Wednesday, January 20, 2010
My first Midwinter
This past weekend, I attended my very first professional conference ever, ALA's Midwinter 2010 in Boston, MA. This was also the first time I'd ever visited Boston, but that's a story for another time. I hope this list of twelve lessons learned will help other future conference attendees.
In no particular order, they are:
1. Bring LOTS of business cards. I brought 50 with me, and although I did not run out over all, I did run out one day because I forgot to replenish my stack on Saturday morning after Friday's networking events. Also, another conference attendee stored her business cards in her name tag -- a great trick to always have them at hand.
2. Don't do everything. Really. I read this before I went and did not heed the advice. I tried my best to hit all the events that interested me, so I was exhausted on Saturday night. Edit, edit, edit (or weed, weed, weed, we are librarians) your schedule. #3 also speaks to this issue.
3. Feel free to come late and/or leave early from sessions. As long as you do it quietly and respectfully, no one seemed to mind when people were late or left early.
4. Account for travel time. Although the Boston Convention and Event Center (BCEC) was enormous, all the events were not held at the BCEC, so shuttle buses sponsored by Gale from from the hotels to the BCEC. It took about 20 minutes for me to get from the BCEC to the hotels I needed to go to -- a problem when meeting #1 ends at 10:30 and meeting #2 starts at 10:30 and they are at different venues. See lesson #3.
5. If staying with friends to save money (a great tip in and of itself), consider splurging for a hotel for one night. In my case, my friends' neighbors had loud parties on Friday and Saturday nights, so I missed out on sleep, and had to schlep to the BCEC at 8:00 the next morning. It would have been worth the cash to be alert at least one early morning.
6. Network, network, network. For me, this is what the conference was all about. Because I am a new librarian, I didn't have any committee meetings, so I met and visited with a lot of people. I hope that at least some of these contacts will turn into lasting relationships.
7. The big-ticket events are interesting (shout out to Al Gore, who gave an inspiring speech about climate change), but connections are made in the smaller gatherings. As someone with a background in history, I attended RUSA's History section discussion group and had a wonderful experience. In my library school, we learned about subject guides using the term "pathfinder," which, according to the librarians in the History section, is out-of-date. LibGuides is now the preferred term (and a vendor as well). Everyone else was talking about LibGuides and I asked for clarification.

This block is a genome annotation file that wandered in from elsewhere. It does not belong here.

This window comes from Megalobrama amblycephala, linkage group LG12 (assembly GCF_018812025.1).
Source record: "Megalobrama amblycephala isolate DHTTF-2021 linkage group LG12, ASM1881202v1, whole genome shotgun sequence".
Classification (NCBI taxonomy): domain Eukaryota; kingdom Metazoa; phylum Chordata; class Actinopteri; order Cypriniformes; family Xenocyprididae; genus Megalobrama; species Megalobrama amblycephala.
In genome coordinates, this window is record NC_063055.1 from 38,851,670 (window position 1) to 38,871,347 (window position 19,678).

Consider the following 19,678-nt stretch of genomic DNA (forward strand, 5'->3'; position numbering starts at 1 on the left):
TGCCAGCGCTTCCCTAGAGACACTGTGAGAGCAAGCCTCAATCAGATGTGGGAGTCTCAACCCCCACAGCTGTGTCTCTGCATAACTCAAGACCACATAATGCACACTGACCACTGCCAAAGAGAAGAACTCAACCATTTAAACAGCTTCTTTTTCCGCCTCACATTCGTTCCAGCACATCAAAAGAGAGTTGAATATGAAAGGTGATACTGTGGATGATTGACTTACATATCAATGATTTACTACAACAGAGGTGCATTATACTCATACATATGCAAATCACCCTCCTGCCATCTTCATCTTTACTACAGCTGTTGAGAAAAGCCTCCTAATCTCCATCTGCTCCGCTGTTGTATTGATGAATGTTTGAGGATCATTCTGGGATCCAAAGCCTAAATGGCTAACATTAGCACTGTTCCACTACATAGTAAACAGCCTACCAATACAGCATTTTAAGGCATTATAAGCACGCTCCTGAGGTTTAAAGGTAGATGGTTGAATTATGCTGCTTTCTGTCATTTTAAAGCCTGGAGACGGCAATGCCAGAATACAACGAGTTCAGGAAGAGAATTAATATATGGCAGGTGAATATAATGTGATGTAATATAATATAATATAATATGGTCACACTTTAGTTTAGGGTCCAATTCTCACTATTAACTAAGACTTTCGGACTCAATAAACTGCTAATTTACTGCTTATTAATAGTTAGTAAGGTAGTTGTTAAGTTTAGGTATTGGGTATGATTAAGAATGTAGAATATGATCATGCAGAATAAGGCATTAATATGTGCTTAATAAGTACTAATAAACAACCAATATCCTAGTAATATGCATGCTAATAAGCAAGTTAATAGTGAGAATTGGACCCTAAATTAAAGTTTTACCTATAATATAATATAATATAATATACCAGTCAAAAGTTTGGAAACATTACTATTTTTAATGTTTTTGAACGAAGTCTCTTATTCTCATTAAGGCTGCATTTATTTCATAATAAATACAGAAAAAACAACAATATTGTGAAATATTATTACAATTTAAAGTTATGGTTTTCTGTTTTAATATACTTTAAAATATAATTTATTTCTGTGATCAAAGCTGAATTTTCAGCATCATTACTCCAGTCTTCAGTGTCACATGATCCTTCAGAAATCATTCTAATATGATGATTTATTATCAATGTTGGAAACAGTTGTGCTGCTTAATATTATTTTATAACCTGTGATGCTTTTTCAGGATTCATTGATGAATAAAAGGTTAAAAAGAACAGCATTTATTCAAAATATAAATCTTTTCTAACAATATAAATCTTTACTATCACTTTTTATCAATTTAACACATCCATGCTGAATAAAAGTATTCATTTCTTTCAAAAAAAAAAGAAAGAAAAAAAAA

8. Speak up! I may not have looked like the smartest person in the room in that History section meeting, but I'm glad I spoke up because it was an ice-breaker with fellow attendees when the meeting was over.
9. Don't be afraid to stop strangers and ask them questions. One of the great contacts I made was a woman I stopped on the Exhibit floor because she was wearing a RUSA badge and I wanted to learn more about the association. I would posit that almost all librarians became librarians to help people, so if you have a question, ask!
10. Plan ahead if you're going to take advance reader copies (ARCs) or buy books. I give myself a C- in this area: my suitcase was only about halfway full when I got to Boston (a step in the right direction), and while the books I picked up fit in the suitcase, it became far too heavy to lift by myself and navigate the subway (oops). I tried to use the ALA Post Office, but the line was VERY long just before it closed and I was stuck. Next time, I will hit up the Post Office earlier or be more selective.
11. Bring snacks with you. I nearly missed a meal because my resume review session (which was excellent, I highly recommend taking advantage of this service offered by the New Members Round Table) ran over. If I had had a granola bar, I would not have been forced to scarf down quite possibly the worst piece of pizza I ever had while running to hear Al Gore (which seemed to be the only event to which no one either was late or left early).
12. The Exhibit floor can wait. I tried to cram visiting the Exhibit floor into small time slots on Saturday and Sunday, but I was at the conference Monday as well and should have taken my time to leisurely visit then. Also, as a student looking for my first library job, some exhibitors were, shall we say less-than-friendly? Perhaps Library Directors have a better experience here.
Beth Daniel Lindsay, MA, MLS